The reality of my situation is that I’ve got the attention span of a 2 year old.  I can dive in and go crazy with imaginary play for like 10 minutes tops.  Then I’m fresh out of ideas, not interested in doing the same bits over again, and full of a desire to break free and check Twitter or get down some clever turn of a phrase that just popped into my head before my 35-going-on-65-year old brain loses it forever. The reality of my situation is that I like to work on this unusual career that I’ve carved out for myself.  I just do and I’m kind of tired of beating myself up about it.

As of today I’m once again a 2-day-a-week empty nester.  My youngest starts a pre-kindergarten class at a local daycare leaving me a quiet house on Tuesday and Thursdays to, theoretically, work on the numerous projects I have going on at once.  Often though, just because I can, I’ll take 2 of those roughly 16 hours and go out to see a matinee movie.  I take comfort in the fact that the kids don’t feel neglected when I do.  The wife on the other hand…

Under Siege: Orbit

One of the toughest moments I’ve had as a parent, so far, happened exactly 2 years and 2 days ago. That was the day before my twin daughters, Emma and Maddie, were born. Yeah, Friday was their birthday, and that’s a very exciting thing around here. But in my heart, this day is also the anniversary of the day our oldest daughters world changed too.

There was always, like most parents I suspect, a very elevated spot that we placed our first child on. We didn’t spoil her…well, we tried not to spoil her, but she was the center of our world. We orbited around her. Her happiness, safety and health were the most important thing to her mother and I. We took grief from Grandma at times because we didn’t let her stay overnight at her house. Not because we didn’t trust Grandma, but because we didn’t want to be away from her that long. We wanted her to wake up in her home, in her bed, with her Mommy and Daddy right there if she needed them.

In hindsight, we kind of did her a disservice, in a way, by being so attentive and centering all in our life around her so much. Now, at 5 years old, she can hardly stay the night away from her parents without getting upset and typically having to be picked up early because she wants her Mom and Dad.  Sorry about that, Sydney.

I’m sure it’s not a unique consideration, my reasons for feeling this way. The day that my very pregnant wife and I went to the hospital to bring these twin midgets into our world, we took a few moments and sat on the hearth of my mother’s living room fireplace, knowing all was about to change in our lives. I remember the feeling, and acknowledging so, that these were our last moments as a family of three: Mom, Dad and Sydney. Soon, we’d be bringing the twins home and everything would change.  How would I ever love these two kids as much as I love their big sister? How can we do this to Sydney? How is she going to handle not being the center of our attention…. She was sun which around which we orbit?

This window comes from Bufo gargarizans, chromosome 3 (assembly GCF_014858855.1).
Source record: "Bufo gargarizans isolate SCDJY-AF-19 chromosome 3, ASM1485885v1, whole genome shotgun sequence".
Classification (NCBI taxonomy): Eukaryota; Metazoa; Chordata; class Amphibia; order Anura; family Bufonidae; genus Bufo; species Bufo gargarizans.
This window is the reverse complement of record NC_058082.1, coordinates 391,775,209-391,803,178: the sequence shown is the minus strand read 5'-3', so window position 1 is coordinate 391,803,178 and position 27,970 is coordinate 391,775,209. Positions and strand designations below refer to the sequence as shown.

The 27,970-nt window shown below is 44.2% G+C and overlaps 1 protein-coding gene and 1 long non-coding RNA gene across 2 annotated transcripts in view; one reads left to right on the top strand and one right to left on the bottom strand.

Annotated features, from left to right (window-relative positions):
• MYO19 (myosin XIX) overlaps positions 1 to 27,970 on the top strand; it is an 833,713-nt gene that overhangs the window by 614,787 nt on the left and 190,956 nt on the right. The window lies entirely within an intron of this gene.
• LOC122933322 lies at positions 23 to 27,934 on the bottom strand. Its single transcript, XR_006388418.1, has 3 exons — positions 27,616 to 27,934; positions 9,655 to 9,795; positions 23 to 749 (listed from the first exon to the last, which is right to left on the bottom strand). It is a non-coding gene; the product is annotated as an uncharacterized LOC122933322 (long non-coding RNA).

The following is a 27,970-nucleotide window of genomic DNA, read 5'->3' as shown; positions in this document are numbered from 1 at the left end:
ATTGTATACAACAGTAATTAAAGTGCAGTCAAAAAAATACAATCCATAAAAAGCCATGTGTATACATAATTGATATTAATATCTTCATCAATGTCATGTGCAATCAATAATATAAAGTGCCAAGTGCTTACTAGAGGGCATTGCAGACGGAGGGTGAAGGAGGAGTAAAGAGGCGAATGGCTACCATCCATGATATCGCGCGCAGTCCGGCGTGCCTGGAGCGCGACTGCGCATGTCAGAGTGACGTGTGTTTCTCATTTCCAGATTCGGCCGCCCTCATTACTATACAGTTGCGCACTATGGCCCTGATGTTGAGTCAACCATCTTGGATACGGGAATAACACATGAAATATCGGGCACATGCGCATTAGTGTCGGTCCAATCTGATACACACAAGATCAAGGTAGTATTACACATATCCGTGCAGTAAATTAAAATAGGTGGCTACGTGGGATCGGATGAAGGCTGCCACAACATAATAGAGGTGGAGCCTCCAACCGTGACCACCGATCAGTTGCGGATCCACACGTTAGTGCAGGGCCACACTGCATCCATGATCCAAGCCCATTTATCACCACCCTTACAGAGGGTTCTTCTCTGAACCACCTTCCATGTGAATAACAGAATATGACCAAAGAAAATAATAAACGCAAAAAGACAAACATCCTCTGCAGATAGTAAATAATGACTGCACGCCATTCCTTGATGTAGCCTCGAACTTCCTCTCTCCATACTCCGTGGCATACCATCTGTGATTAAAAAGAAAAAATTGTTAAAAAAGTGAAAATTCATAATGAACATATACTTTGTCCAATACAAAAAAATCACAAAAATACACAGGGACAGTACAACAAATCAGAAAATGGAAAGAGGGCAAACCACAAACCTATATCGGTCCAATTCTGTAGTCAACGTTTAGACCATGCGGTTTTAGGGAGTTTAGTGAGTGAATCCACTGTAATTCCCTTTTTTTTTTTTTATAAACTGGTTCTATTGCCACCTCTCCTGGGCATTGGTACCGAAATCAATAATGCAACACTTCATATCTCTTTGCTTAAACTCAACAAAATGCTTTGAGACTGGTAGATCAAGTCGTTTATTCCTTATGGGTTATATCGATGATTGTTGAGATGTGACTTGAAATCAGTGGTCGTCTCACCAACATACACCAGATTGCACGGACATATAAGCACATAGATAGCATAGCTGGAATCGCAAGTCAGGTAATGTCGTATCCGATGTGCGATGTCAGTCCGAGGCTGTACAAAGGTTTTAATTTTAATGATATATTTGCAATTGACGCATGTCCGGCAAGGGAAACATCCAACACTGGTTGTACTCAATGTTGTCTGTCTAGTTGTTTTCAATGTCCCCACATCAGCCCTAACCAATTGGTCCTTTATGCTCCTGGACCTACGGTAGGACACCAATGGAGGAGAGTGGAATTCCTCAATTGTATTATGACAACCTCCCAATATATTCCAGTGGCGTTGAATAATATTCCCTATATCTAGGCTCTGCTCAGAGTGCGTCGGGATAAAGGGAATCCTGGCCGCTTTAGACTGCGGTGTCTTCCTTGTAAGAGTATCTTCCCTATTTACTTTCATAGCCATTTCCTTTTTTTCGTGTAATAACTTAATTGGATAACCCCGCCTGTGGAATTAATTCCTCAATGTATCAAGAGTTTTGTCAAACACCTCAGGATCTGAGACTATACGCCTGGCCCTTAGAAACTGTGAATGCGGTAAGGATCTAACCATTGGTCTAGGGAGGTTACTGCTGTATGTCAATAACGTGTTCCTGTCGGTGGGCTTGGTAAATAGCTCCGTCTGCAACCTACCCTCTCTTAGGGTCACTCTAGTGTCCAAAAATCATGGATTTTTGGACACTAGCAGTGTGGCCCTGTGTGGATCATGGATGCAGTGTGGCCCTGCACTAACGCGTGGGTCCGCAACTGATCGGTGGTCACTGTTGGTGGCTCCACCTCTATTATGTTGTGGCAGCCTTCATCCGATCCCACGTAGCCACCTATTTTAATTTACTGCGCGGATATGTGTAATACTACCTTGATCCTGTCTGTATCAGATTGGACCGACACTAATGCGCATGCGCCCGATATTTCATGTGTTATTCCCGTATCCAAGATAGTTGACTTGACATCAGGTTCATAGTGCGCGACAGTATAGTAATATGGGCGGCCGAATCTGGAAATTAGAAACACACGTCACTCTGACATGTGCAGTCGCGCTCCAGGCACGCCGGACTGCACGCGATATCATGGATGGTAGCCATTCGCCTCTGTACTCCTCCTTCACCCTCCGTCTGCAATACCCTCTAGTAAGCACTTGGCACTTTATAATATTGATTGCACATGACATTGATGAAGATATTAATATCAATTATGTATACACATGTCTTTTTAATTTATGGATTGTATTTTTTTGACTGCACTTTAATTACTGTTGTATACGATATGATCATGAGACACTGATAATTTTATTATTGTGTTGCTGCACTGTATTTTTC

Last week, Sydney started Kindergarten. It was a big, emotional event in our family that day too. We were excited for all the reason a parent gets excited about these things. Mostly, we were proud of how Syd was meeting a new challenge head-on and with excitement. Her first day entering this new world just made me think of how things have changed, and how they’ll continue to change as we all grow as a family. Thinking about that change made me reflect back to that day 2 years ago.

Emma and Maddie will never know the impact that they’ve had on our lives in such a wonderful and challenging way. Today, though, that question of  “How am I going to be able to love these two as much as I love their big sister” has been answered: How could I not?

So, we celebrate Emma & Maddie’s birthday, and Sydney’s Big Sister Day…The biggest change though, not that they’re getting older or maturing in new ways, it’s that all 5 of us now move around each other, pushing and pulling in a comfy, noisy, baked-goldfish fueled low orbit.

Happy Birthday Emma & Maddie… and Happy Big Sister Day, Syd.

From first-time Dad to just a Dad

Note from the Editor: Happy Friday friends! It’s time for some Dad Stalking! This week we hear from my good friend, Alan Kercinik, out of Chicago. Alan writes his own blog, Always Jacked, and I’m so humbled that he finds time between his real job, his family, and his blog to write once a month for lil’ ol’ me. Thanks Alan! This week, we get a glimpse into the life of a father who’s expecting his second son. Don’t be afraid to leave a comment! Ask questions! Participate! We love it. Thanks for reading each week. xo -Kel

Our second son is due in six weeks.

Six weeks.

It sounds awful to say this, but sometimes I almost forget that we’re having another kid. Not forget, exactly. Clearly I know my wife is pregnant. I’ve been to the doctor’s with her. I’ve heard his heartbeat.